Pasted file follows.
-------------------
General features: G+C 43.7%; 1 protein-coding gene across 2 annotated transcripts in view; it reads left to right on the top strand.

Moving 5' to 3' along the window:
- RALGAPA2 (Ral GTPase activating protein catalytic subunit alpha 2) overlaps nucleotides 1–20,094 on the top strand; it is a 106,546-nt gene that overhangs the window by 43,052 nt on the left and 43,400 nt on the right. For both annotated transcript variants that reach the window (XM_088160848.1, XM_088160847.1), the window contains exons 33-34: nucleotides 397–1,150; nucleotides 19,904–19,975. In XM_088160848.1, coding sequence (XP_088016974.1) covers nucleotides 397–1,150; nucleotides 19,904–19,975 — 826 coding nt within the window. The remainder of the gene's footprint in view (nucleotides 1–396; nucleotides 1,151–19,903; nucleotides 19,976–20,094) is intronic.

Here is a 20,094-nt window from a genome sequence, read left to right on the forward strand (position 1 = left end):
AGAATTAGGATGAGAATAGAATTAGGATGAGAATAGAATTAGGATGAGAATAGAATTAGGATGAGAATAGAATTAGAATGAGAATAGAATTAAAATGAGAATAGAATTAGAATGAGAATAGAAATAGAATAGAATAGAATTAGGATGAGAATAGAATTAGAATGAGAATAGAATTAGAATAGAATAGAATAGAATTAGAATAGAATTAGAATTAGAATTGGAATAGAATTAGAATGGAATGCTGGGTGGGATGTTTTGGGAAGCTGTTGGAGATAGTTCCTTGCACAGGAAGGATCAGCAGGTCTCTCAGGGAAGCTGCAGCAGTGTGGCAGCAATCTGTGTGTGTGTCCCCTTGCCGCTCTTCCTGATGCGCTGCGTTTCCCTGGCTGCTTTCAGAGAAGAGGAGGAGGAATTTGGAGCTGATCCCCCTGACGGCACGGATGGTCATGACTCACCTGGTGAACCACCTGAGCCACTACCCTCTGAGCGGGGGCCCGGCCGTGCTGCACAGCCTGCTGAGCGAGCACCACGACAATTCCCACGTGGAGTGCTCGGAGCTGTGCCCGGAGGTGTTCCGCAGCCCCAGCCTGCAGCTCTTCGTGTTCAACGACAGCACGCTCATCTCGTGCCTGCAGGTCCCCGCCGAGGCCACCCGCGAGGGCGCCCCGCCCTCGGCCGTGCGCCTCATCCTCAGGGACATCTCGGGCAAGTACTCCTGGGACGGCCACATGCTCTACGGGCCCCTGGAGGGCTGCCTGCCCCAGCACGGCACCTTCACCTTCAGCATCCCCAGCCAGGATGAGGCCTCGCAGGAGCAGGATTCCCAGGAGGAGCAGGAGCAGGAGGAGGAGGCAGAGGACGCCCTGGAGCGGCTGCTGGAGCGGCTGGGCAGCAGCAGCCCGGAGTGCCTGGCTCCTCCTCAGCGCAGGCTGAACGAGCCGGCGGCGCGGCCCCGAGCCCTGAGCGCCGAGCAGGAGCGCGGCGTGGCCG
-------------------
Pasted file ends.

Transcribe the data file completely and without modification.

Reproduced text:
General features: G+C 43.7%; 1 protein-coding gene across 2 annotated transcripts in view; it reads left to right on the top strand.

Moving 5' to 3' along the window:
- RALGAPA2 (Ral GTPase activating protein catalytic subunit alpha 2) overlaps nucleotides 1–20,094 on the top strand; it is a 106,546-nt gene that overhangs the window by 43,052 nt on the left and 43,400 nt on the right. For both annotated transcript variants that reach the window (XM_088160848.1, XM_088160847.1), the window contains exons 33-34: nucleotides 397–1,150; nucleotides 19,904–19,975. In XM_088160848.1, coding sequence (XP_088016974.1) covers nucleotides 397–1,150; nucleotides 19,904–19,975 — 826 coding nt within the window. The remainder of the gene's footprint in view (nucleotides 1–396; nucleotides 1,151–19,903; nucleotides 19,976–20,094) is intronic.

Here is a 20,094-nt window from a genome sequence, read left to right on the forward strand (position 1 = left end):
AGAATTAGGATGAGAATAGAATTAGGATGAGAATAGAATTAGGATGAGAATAGAATTAGGATGAGAATAGAATTAGAATGAGAATAGAATTAAAATGAGAATAGAATTAGAATGAGAATAGAAATAGAATAGAATAGAATTAGGATGAGAATAGAATTAGAATGAGAATAGAATTAGAATAGAATAGAATAGAATTAGAATAGAATTAGAATTAGAATTGGAATAGAATTAGAATGGAATGCTGGGTGGGATGTTTTGGGAAGCTGTTGGAGATAGTTCCTTGCACAGGAAGGATCAGCAGGTCTCTCAGGGAAGCTGCAGCAGTGTGGCAGCAATCTGTGTGTGTGTCCCCTTGCCGCTCTTCCTGATGCGCTGCGTTTCCCTGGCTGCTTTCAGAGAAGAGGAGGAGGAATTTGGAGCTGATCCCCCTGACGGCACGGATGGTCATGACTCACCTGGTGAACCACCTGAGCCACTACCCTCTGAGCGGGGGCCCGGCCGTGCTGCACAGCCTGCTGAGCGAGCACCACGACAATTCCCACGTGGAGTGCTCGGAGCTGTGCCCGGAGGTGTTCCGCAGCCCCAGCCTGCAGCTCTTCGTGTTCAACGACAGCACGCTCATCTCGTGCCTGCAGGTCCCCGCCGAGGCCACCCGCGAGGGCGCCCCGCCCTCGGCCGTGCGCCTCATCCTCAGGGACATCTCGGGCAAGTACTCCTGGGACGGCCACATGCTCTACGGGCCCCTGGAGGGCTGCCTGCCCCAGCACGGCACCTTCACCTTCAGCATCCCCAGCCAGGATGAGGCCTCGCAGGAGCAGGATTCCCAGGAGGAGCAGGAGCAGGAGGAGGAGGCAGAGGACGCCCTGGAGCGGCTGCTGGAGCGGCTGGGCAGCAGCAGCCCGGAGTGCCTGGCTCCTCCTCAGCGCAGGCTGAACGAGCCGGCGGCGCGGCCCCGAGCCCTGAGCGCCGAGCAGGAGCGCGGCGTGGCCG